Paul Danos, Dean Tuck School of Business at Dartmouth
All politics may be local. But in the increasingly integrated world of business-where international markets are enmeshed and intellectual capital flows across borders -the focus is decidedly global. Whether you've just embarked on your two-year journey or are fresh off a summer internship, recognizing this new world order is critical to leveraging the full potential of your MBA.
The implications are profound and cut to the very heart of why you're here in business school. An MBA education offers unparalleled career opportunities. The most sought-after companies pay a premium for high-caliber students. But as you work toward leadership positions in those organizations, enhancing your personal global profile is as important as anything you'll learn the classroom.
Virtually every company that hires an MBA student is engaged in the global marketplace in some capacity. Achieving leadership roles in these organizations will require not only a demonstrated comfort level in cross-cultural settings, but also a willingness to go wherever the work will take you. Everything we hear from recruiters supports this. For leading business schools, career placement has become a global activity.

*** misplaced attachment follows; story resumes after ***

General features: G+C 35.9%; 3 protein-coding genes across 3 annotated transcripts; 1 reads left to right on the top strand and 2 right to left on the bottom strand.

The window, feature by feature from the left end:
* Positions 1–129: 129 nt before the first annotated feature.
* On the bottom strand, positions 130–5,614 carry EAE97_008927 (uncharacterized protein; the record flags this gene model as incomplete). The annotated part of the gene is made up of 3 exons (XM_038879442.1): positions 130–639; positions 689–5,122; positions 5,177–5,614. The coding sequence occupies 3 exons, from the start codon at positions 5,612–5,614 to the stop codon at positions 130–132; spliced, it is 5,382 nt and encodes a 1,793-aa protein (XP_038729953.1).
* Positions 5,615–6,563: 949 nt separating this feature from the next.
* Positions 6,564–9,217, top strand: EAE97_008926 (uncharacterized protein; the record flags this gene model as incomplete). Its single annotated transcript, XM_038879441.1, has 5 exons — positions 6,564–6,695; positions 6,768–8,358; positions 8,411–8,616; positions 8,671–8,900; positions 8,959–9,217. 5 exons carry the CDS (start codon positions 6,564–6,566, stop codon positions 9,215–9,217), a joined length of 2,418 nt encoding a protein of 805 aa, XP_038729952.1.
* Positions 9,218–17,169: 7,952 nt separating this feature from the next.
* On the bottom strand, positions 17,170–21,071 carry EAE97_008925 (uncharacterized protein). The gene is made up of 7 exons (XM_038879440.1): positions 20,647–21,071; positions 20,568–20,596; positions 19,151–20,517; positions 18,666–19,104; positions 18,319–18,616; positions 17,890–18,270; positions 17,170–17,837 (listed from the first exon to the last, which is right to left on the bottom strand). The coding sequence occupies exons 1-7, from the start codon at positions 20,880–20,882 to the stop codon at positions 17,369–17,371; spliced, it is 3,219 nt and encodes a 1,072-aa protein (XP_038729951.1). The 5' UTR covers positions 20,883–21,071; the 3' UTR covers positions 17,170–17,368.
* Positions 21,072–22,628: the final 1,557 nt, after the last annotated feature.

So what to do? Tuck, for example, already offers a number of opportunities to globalize. In addition to our Tuck offerings, there's the Tuck Global Consultancy, a global field studies program organized bythe Center for International Business that has so far placed 150 Tuck students in 70 different countries. The CIB also co-sponsors the annual Interstate Programme, which brings together MBA students at top schools in the United States and Europe to discuss transatlantic business relationships. Second-year students, in addition, have the opportunity to take part in an international exchange program with one of 17 partner MBA institutions.
But I also encourage you to be proactive in broadening your international experience. This isn't difficult at an institution like Tuck, where 37 percent of the class of 2009 comes from outside the United States. My advice is to absorb all that you can from your fellow students. Take them up on their offers to travel abroad for spring break. Expand your reading list to include international publications. And learn everything you can about your future field of play.
Do you really understand, for instance, how the World Trade Organization works? Are you familiar with the EU governance structure? Why isn't Great Britain in the European monetary regime? Why did Mattel apologize for the glitches in their Chinese supply chain? Being well versed in global business and related government policies makes for more than just good conversation. It sends a strong signal to recruiters that-MBA in hand-you're ready to be productive anywhere in the world.